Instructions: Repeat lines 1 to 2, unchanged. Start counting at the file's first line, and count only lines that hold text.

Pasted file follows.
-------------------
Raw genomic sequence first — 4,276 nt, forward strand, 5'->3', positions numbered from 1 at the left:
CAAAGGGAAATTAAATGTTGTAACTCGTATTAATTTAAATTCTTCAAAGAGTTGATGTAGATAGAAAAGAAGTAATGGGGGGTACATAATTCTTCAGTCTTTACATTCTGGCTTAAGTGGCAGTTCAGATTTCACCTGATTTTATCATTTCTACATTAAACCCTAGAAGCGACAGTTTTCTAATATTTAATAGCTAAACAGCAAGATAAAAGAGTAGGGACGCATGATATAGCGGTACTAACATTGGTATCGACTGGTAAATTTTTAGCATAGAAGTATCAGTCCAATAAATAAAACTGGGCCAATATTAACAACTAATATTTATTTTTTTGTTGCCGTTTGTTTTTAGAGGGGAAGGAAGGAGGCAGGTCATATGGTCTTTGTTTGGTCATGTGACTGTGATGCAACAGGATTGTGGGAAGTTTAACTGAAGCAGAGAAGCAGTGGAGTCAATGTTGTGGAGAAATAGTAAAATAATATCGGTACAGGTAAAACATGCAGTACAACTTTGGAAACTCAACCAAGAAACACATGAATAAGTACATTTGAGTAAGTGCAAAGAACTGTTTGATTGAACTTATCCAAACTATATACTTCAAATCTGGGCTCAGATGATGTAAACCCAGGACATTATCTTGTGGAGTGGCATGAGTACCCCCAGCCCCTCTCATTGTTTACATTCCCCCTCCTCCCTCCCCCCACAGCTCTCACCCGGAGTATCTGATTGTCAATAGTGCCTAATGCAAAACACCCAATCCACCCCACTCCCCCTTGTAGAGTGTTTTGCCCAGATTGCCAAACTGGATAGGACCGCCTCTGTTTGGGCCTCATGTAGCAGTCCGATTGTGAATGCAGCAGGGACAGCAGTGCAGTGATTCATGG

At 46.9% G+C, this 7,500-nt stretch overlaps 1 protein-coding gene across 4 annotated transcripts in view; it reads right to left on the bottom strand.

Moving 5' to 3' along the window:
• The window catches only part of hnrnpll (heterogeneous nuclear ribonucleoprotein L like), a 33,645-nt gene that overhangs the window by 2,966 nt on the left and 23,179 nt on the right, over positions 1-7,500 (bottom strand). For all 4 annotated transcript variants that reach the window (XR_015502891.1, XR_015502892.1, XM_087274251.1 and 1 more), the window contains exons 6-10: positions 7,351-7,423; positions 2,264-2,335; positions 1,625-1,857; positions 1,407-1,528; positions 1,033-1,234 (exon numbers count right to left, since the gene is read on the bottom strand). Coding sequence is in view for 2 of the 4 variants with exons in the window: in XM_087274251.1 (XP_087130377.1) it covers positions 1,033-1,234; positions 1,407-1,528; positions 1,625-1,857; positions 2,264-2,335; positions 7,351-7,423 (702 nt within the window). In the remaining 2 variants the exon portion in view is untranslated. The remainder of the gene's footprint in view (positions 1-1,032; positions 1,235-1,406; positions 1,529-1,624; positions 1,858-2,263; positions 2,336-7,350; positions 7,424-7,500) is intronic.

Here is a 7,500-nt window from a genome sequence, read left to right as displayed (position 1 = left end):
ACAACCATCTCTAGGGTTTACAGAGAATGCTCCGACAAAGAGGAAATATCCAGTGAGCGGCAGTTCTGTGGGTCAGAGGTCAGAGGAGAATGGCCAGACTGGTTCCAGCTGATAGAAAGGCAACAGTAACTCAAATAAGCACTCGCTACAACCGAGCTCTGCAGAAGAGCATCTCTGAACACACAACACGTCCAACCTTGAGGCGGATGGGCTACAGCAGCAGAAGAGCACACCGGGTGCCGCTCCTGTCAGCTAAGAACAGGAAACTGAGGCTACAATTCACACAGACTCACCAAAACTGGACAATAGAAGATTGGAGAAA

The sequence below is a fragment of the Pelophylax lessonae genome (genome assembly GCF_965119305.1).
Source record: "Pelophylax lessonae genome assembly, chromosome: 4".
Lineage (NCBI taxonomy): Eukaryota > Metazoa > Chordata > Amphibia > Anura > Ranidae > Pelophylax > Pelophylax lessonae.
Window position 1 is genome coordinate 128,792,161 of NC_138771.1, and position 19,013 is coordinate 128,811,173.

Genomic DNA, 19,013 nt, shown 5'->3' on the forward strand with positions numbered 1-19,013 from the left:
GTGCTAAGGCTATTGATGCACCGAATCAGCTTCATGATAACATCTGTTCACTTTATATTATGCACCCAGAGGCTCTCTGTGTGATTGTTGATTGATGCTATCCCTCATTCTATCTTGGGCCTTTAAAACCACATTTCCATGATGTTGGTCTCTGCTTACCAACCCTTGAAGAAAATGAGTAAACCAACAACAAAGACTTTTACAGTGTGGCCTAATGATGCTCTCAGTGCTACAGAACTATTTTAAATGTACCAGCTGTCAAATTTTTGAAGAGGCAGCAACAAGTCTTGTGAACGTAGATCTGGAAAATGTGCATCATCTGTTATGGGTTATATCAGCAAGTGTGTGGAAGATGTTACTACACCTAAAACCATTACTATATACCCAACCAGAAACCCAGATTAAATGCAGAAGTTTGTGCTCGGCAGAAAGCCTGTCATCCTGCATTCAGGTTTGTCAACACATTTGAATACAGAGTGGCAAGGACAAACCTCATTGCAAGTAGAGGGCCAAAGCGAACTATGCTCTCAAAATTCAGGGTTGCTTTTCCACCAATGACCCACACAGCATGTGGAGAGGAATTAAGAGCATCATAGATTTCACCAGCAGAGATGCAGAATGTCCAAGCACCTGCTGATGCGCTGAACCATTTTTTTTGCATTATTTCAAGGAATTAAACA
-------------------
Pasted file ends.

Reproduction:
Raw genomic sequence first — 4,276 nt, forward strand, 5'->3', positions numbered from 1 at the left:
CAAAGGGAAATTAAATGTTGTAACTCGTATTAATTTAAATTCTTCAAAGAGTTGATGTAGATAGAAAAGAAGTAATGGGGGGTACATAATTCTTCAGTCTTTACATTCTGGCTTAAGTGGCAGTTCAGATTTCACCTGATTTTATCATTTCTACATTAAACCCTAGAAGCGACAGTTTTCTAATATTTAATAGCTAAACAGCAAGATAAAAGAGTAGGGACGCATGATATAGCGGTACTAACATTGGTATCGACTGGTAAATTTTTAGCATAGAAGTATCAGTCCAATAAATAAAACTGGGCCAATATTAACAACTAATATTTATTTTTTTGTTGCCGTTTGTTTTTAGAGGGGAAGGAAGGAGGCAGGTCATATGGTCTTTGTTTGGTCATGTGACTGTGATGCAACAGGATTGTGGGAAGTTTAACTGAAGCAGAGAAGCAGTGGAGTCAATGTTGTGGAGAAATAGTAAAATAATATCGGTACAGGTAAAACATGCAGTACAACTTTGGAAACTCAACCAAGAAACACATGAATAAGTACATTTGAGTAAGTGCAAAGAACTGTTTGATTGAACTTATCCAAACTATATACTTCAAATCTGGGCTCAGATGATGTAAACCCAGGACATTATCTTGTGGAGTGGCATGAGTACCCCCAGCCCCTCTCATTGTTTACATTCCCCCTCCTCCCTCCCCCCACAGCTCTCACCCGGAGTATCTGATTGTCAATAGTGCCTAATGCAAAACACCCAATCCACCCCACTCCCCCTTGTAGAGTGTTTTGCCCAGATTGCCAAACTGGATAGGACCGCCTCTGTTTGGGCCTCATGTAGCAGTCCGATTGTGAATGCAGCAGGGACAGCAGTGCAGTGATTCATGG